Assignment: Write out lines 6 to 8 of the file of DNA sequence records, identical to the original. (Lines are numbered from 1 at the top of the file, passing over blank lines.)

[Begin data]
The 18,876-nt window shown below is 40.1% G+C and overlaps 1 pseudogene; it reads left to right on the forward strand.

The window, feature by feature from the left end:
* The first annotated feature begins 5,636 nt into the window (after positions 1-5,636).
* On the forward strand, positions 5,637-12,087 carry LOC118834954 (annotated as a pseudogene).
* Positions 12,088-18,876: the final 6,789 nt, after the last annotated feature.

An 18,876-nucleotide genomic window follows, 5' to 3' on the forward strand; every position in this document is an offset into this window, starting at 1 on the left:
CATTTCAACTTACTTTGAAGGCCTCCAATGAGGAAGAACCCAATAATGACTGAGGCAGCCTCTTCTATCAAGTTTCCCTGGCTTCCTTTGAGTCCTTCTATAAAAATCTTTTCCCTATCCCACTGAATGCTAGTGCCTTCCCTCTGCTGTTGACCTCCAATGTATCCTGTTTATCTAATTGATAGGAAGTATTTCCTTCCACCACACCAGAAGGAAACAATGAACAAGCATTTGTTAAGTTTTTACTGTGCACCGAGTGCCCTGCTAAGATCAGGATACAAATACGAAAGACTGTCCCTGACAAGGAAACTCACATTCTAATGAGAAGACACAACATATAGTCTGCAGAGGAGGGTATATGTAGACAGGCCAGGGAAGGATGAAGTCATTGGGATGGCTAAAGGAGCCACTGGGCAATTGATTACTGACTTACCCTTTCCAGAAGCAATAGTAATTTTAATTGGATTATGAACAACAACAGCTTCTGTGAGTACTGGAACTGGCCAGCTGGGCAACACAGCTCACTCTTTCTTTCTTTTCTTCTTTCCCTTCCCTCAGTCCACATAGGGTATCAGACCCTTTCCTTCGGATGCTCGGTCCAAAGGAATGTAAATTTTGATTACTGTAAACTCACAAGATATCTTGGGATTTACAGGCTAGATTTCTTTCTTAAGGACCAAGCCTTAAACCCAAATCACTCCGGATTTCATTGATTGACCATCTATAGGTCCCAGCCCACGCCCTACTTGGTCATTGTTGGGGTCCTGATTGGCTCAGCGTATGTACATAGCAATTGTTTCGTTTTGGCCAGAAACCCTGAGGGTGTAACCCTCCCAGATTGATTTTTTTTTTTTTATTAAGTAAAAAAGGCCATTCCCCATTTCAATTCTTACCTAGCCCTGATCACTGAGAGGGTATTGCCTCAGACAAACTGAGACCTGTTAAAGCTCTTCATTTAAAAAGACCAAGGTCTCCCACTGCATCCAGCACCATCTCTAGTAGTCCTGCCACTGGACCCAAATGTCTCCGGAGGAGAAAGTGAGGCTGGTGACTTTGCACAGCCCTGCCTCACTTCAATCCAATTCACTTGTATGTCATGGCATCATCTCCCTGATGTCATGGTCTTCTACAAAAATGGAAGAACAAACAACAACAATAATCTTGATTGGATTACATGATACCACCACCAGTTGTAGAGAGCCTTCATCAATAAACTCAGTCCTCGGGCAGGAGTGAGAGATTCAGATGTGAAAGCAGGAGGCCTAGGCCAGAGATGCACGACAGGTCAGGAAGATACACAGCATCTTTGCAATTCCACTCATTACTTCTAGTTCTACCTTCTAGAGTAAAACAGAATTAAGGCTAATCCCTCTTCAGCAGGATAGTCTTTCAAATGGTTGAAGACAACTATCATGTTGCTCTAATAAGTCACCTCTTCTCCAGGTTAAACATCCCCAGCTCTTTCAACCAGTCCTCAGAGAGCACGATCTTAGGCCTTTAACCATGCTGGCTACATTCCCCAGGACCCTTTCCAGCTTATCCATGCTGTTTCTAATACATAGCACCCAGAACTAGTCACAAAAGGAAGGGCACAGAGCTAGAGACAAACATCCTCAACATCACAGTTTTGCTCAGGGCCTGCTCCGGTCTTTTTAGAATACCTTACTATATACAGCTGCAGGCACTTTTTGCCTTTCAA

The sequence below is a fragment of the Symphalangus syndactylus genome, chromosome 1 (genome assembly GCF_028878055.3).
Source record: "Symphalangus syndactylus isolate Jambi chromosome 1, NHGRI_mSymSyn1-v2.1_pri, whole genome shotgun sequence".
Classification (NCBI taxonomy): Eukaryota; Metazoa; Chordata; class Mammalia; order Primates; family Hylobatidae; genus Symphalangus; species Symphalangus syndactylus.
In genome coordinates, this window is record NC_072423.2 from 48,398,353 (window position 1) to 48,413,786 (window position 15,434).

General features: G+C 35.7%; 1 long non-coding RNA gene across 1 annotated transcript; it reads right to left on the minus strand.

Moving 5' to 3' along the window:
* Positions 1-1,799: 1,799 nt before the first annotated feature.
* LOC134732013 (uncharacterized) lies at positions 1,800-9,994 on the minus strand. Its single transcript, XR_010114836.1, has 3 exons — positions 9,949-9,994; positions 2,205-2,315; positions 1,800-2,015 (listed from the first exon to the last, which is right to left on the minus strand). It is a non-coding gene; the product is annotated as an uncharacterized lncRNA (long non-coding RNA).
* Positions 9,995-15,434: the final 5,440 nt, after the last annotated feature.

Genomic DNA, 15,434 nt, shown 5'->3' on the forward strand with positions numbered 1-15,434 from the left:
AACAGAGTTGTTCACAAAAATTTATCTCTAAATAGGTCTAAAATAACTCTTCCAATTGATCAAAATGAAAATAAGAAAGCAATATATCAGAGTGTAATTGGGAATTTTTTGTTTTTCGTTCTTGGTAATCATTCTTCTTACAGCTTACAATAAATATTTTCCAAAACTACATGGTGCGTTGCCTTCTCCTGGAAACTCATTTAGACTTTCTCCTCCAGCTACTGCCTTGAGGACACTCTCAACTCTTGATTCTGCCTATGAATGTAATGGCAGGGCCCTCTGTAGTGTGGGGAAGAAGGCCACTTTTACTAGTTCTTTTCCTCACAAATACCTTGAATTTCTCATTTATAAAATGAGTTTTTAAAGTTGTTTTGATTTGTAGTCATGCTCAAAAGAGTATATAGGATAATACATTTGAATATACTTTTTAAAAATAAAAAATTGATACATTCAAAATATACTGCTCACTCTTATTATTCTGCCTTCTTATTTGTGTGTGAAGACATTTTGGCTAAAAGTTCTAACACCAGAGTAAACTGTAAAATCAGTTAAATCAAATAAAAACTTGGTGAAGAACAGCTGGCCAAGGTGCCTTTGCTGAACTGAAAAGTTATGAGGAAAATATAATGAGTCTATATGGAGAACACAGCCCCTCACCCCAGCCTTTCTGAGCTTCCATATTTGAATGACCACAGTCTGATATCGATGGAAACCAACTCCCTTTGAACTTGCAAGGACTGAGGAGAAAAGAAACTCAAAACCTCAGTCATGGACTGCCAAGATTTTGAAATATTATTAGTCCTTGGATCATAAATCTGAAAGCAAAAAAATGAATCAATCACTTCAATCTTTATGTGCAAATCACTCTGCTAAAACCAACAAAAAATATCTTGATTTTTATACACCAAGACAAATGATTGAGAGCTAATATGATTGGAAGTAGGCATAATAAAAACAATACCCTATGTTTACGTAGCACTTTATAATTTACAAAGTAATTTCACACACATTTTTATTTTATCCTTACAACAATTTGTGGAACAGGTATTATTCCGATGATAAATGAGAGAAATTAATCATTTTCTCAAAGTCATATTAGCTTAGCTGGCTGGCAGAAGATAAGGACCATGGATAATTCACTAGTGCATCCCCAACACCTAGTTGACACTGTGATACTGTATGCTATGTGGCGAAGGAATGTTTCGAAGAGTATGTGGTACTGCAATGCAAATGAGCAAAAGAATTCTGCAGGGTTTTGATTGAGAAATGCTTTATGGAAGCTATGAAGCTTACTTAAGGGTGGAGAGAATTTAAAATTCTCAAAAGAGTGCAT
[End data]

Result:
An 18,876-nucleotide genomic window follows, 5' to 3' on the forward strand; every position in this document is an offset into this window, starting at 1 on the left:
CATTTCAACTTACTTTGAAGGCCTCCAATGAGGAAGAACCCAATAATGACTGAGGCAGCCTCTTCTATCAAGTTTCCCTGGCTTCCTTTGAGTCCTTCTATAAAAATCTTTTCCCTATCCCACTGAATGCTAGTGCCTTCCCTCTGCTGTTGACCTCCAATGTATCCTGTTTATCTAATTGATAGGAAGTATTTCCTTCCACCACACCAGAAGGAAACAATGAACAAGCATTTGTTAAGTTTTTACTGTGCACCGAGTGCCCTGCTAAGATCAGGATACAAATACGAAAGACTGTCCCTGACAAGGAAACTCACATTCTAATGAGAAGACACAACATATAGTCTGCAGAGGAGGGTATATGTAGACAGGCCAGGGAAGGATGAAGTCATTGGGATGGCTAAAGGAGCCACTGGGCAATTGATTACTGACTTACCCTTTCCAGAAGCAATAGTAATTTTAATTGGATTATGAACAACAACAGCTTCTGTGAGTACTGGAACTGGCCAGCTGGGCAACACAGCTCACTCTTTCTTTCTTTTCTTCTTTCCCTTCCCTCAGTCCACATAGGGTATCAGACCCTTTCCTTCGGATGCTCGGTCCAAAGGAATGTAAATTTTGATTACTGTAAACTCACAAGATATCTTGGGATTTACAGGCTAGATTTCTTTCTTAAGGACCAAGCCTTAAACCCAAATCACTCCGGATTTCATTGATTGACCATCTATAGGTCCCAGCCCACGCCCTACTTGGTCATTGTTGGGGTCCTGATTGGCTCAGCGTATGTACATAGCAATTGTTTCGTTTTGGCCAGAAACCCTGAGGGTGTAACCCTCCCAGATTGATTTTTTTTTTTTTATTAAGTAAAAAAGGCCATTCCCCATTTCAATTCTTACCTAGCCCTGATCACTGAGAGGGTATTGCCTCAGACAAACTGAGACCTGTTAAAGCTCTTCATTTAAAAAGACCAAGGTCTCCCACTGCATCCAGCACCATCTCTAGTAGTCCTGCCACTGGACCCAAATGTCTCCGGAGGAGAAAGTGAGGCTGGTGACTTTGCACAGCCCTGCCTCACTTCAATCCAATTCACTTGTATGTCATGGCATCATCTCCCTGATGTCATGGTCTTCTACAAAAATGGAAGAACAAACAACAACAATAATCTTGATTGGATTACATGATACCACCACCAGTTGTAGAGAGCCTTCATCAATAAACTCAGTCCTCGGGCAGGAGTGAGAGATTCAGATGTGAAAGCAGGAGGCCTAGGCCAGAGATGCACGACAGGTCAGGAAGATACACAGCATCTTTGCAATTCCACTCATTACTTCTAGTTCTACCTTCTAGAGTAAAACAGAATTAAGGCTAATCCCTCTTCAGCAGGATAGTCTTTCAAATGGTTGAAGACAACTATCATGTTGCTCTAATAAGTCACCTCTTCTCCAGGTTAAACATCCCCAGCTCTTTCAACCAGTCCTCAGAGAGCACGATCTTAGGCCTTTAACCATGCTGGCTACATTCCCCAGGACCCTTTCCAGCTTATCCATGCTGTTTCTAATACATAGCACCCAGAACTAGTCACAAAAGGAAGGGCACAGAGCTAGAGACAAACATCCTCAACATCACAGTTTTGCTCAGGGCCTGCTCCGGTCTTTTTAGAATACCTTACTATATACAGCTGCAGGCACTTTTTGCCTTTCAA

The sequence below is a fragment of the Symphalangus syndactylus genome, chromosome 1 (genome assembly GCF_028878055.3).